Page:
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We live in appalling times. What we previously thought undeniable—the crimes and atrocities of Martial Law—are now dismissed either as outright falsehood or justified as small price for the rewards of a “golden era”, much in the same way that the extrajudicial killings taking place relentlessly and at such a scale are defensible and warranted. The flood of images and information has made a lot of them interchangeable. We know democracy has largely failed to be inclusive, but it has its perks. Any form of opposition is automatically considered partisan politicking, and acts of reparation can serve to deliberately create a new order. The facts under our feet have given way, discourse is discredited even while we have read all the threads, and meanings constantly hijacked to serve multiple ends, all of which are available not only for the taking but for the sharing. We live in appalling times and we are appalled. Outrage is not dead—it is everywhere. We take to social media, tagging our agitations, live tweeting our disbelief. Afflicted, we are affected—and we have an outlet, constantly up to date and updating. Does it feel like freedom? Does it feel like action? Does it feel like the actual? Of what use are we in these times? How do we live our lives so that we are not unwittingly enabling the very structures and conditions we protest loudly against? What do these times demand from us as writers and artists?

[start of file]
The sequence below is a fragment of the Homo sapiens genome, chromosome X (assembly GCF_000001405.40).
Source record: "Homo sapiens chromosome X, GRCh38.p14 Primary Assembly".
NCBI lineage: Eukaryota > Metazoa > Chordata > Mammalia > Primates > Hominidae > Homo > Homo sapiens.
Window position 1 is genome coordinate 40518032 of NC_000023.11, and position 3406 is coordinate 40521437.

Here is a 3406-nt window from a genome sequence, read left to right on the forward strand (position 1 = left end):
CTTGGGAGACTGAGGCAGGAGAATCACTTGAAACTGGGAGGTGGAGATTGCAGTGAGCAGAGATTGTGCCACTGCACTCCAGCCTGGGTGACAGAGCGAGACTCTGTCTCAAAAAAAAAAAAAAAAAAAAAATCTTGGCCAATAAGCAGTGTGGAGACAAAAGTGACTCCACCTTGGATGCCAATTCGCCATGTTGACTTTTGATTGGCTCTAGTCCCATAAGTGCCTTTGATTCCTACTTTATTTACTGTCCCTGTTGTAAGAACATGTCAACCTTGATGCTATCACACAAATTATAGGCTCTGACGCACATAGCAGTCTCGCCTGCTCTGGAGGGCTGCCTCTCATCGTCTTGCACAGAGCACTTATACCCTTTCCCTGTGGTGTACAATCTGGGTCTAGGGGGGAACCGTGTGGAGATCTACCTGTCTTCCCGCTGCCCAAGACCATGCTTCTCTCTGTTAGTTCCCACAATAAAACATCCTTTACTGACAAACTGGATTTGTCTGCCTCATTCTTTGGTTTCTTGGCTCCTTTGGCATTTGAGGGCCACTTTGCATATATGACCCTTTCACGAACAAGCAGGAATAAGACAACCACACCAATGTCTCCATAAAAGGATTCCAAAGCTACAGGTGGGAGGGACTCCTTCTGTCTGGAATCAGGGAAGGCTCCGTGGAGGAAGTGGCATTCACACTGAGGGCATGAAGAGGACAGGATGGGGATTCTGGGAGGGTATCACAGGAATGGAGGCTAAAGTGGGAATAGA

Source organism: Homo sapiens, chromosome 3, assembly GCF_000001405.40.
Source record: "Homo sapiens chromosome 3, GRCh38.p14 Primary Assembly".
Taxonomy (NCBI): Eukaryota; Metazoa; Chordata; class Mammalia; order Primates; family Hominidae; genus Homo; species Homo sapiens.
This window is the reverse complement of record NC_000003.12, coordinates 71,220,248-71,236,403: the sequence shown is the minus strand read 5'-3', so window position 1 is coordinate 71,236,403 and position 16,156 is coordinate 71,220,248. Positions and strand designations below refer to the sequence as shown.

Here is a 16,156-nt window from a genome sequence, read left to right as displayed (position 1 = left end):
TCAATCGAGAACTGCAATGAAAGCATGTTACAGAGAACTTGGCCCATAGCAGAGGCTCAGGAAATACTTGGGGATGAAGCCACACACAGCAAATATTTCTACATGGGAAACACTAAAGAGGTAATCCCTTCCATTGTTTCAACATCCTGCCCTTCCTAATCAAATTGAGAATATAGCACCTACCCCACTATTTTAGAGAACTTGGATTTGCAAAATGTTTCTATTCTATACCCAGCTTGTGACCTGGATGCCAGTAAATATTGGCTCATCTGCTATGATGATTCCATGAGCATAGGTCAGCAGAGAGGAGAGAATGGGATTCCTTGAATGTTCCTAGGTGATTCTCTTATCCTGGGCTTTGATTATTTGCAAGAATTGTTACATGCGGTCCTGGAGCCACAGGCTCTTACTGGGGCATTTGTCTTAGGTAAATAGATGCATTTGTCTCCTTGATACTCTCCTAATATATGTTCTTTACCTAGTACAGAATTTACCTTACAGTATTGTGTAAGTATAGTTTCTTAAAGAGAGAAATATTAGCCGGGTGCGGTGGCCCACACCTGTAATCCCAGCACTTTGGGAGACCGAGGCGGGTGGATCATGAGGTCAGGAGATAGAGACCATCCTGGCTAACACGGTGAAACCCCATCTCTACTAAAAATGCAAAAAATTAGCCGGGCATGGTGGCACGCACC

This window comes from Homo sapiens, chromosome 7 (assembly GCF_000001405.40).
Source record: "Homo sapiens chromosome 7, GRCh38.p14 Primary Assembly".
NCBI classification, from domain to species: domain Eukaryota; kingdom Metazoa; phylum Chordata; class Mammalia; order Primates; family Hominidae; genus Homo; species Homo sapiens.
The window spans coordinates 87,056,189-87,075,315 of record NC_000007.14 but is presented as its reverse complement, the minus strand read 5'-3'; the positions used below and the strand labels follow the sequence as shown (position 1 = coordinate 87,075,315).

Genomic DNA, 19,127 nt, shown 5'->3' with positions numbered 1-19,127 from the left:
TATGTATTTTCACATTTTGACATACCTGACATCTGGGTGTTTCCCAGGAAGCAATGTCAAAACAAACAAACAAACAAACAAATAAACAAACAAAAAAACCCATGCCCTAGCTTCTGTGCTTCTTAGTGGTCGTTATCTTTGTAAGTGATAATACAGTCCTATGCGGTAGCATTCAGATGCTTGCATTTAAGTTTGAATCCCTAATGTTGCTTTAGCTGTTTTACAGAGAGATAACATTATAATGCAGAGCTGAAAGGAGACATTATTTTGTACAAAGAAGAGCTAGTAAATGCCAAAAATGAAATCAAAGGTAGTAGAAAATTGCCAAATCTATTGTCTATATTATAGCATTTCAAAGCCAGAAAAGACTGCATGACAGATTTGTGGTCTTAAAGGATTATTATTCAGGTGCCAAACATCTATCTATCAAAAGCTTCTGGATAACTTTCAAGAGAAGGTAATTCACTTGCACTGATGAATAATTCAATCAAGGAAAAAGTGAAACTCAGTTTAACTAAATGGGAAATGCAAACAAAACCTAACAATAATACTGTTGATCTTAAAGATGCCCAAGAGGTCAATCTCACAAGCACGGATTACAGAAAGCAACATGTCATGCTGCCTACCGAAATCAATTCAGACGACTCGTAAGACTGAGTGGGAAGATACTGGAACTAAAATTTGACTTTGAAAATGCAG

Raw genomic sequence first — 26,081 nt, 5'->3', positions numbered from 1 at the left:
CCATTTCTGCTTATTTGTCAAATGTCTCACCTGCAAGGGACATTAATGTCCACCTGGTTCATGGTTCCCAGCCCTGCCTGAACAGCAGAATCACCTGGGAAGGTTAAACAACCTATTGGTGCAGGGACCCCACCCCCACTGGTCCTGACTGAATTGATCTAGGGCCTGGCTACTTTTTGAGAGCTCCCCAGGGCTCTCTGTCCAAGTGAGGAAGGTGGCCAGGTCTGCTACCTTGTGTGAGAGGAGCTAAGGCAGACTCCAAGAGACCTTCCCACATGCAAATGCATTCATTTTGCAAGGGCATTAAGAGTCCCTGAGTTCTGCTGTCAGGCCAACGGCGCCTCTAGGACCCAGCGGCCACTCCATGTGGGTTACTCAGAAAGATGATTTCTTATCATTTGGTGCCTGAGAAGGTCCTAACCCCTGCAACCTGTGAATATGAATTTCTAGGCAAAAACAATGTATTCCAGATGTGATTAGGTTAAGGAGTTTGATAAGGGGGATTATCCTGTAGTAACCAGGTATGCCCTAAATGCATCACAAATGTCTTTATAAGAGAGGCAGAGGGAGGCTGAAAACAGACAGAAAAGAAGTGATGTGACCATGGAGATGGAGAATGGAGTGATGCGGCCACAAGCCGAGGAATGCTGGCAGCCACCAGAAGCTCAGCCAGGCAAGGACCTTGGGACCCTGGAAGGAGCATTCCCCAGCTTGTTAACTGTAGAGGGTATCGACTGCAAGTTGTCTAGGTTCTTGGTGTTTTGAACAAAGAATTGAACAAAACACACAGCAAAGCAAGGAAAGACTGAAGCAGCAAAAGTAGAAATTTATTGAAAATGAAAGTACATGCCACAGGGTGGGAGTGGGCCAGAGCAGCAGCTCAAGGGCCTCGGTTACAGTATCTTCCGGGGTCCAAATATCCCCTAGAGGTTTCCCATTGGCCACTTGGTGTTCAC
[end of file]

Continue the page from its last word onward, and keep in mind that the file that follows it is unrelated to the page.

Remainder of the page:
Attention in the Face of Evil
Remmon E. Barbaza

The faint heartbeat of outrage
Jayeel Serrano Cornelio

Place of trauma, trauma of place
Daryll Delgado

Gutom at Rebisyonismong Pangkasaysayan
Bomen Guillermo

The Spectator
Gideon Lasco

Marc Pasco

A brief response
Carissa Pobre

Imago Dei
Sandra Nicole Roldan

Rethinking “No”
Katrina Stuart Santiago

Christian Tablazon

Never Again, o Why Never Will There Ever Be a Never Again
Roland B. Tolentino

Om Narayan Velasco

Martin Villanueva

Issue 22 was edited by Mabi David and Allan Popa; visual by Lena Cobangbang.
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